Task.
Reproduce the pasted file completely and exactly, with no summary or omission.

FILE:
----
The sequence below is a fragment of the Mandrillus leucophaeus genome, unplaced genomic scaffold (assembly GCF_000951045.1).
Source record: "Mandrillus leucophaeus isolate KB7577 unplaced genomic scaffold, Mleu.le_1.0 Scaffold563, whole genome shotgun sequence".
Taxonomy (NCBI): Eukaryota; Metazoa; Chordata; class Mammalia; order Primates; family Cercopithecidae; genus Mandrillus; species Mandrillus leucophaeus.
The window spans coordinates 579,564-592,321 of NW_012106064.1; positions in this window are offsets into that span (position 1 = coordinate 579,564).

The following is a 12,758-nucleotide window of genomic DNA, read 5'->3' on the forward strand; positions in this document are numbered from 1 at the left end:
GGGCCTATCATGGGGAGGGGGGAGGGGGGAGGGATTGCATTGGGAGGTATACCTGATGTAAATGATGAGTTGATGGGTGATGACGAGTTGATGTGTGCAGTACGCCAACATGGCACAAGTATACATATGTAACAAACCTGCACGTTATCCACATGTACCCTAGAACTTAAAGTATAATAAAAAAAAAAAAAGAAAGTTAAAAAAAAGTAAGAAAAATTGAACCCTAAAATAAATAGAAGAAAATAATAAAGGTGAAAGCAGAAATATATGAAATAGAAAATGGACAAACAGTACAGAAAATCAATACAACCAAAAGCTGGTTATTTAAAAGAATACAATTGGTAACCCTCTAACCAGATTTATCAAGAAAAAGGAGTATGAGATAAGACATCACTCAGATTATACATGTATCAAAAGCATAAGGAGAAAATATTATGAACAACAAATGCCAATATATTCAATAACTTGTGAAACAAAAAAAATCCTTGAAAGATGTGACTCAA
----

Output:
The sequence below is a fragment of the Mandrillus leucophaeus genome, unplaced genomic scaffold (assembly GCF_000951045.1).
Source record: "Mandrillus leucophaeus isolate KB7577 unplaced genomic scaffold, Mleu.le_1.0 Scaffold563, whole genome shotgun sequence".
Taxonomy (NCBI): Eukaryota; Metazoa; Chordata; class Mammalia; order Primates; family Cercopithecidae; genus Mandrillus; species Mandrillus leucophaeus.
The window spans coordinates 579,564-592,321 of NW_012106064.1; positions in this window are offsets into that span (position 1 = coordinate 579,564).

The following is a 12,758-nucleotide window of genomic DNA, read 5'->3' on the forward strand; positions in this document are numbered from 1 at the left end:
GGGCCTATCATGGGGAGGGGGGAGGGGGGAGGGATTGCATTGGGAGGTATACCTGATGTAAATGATGAGTTGATGGGTGATGACGAGTTGATGTGTGCAGTACGCCAACATGGCACAAGTATACATATGTAACAAACCTGCACGTTATCCACATGTACCCTAGAACTTAAAGTATAATAAAAAAAAAAAAAGAAAGTTAAAAAAAAGTAAGAAAAATTGAACCCTAAAATAAATAGAAGAAAATAATAAAGGTGAAAGCAGAAATATATGAAATAGAAAATGGACAAACAGTACAGAAAATCAATACAACCAAAAGCTGGTTATTTAAAAGAATACAATTGGTAACCCTCTAACCAGATTTATCAAGAAAAAGGAGTATGAGATAAGACATCACTCAGATTATACATGTATCAAAAGCATAAGGAGAAAATATTATGAACAACAAATGCCAATATATTCAATAACTTGTGAAACAAAAAAAATCCTTGAAAGATGTGACTCAA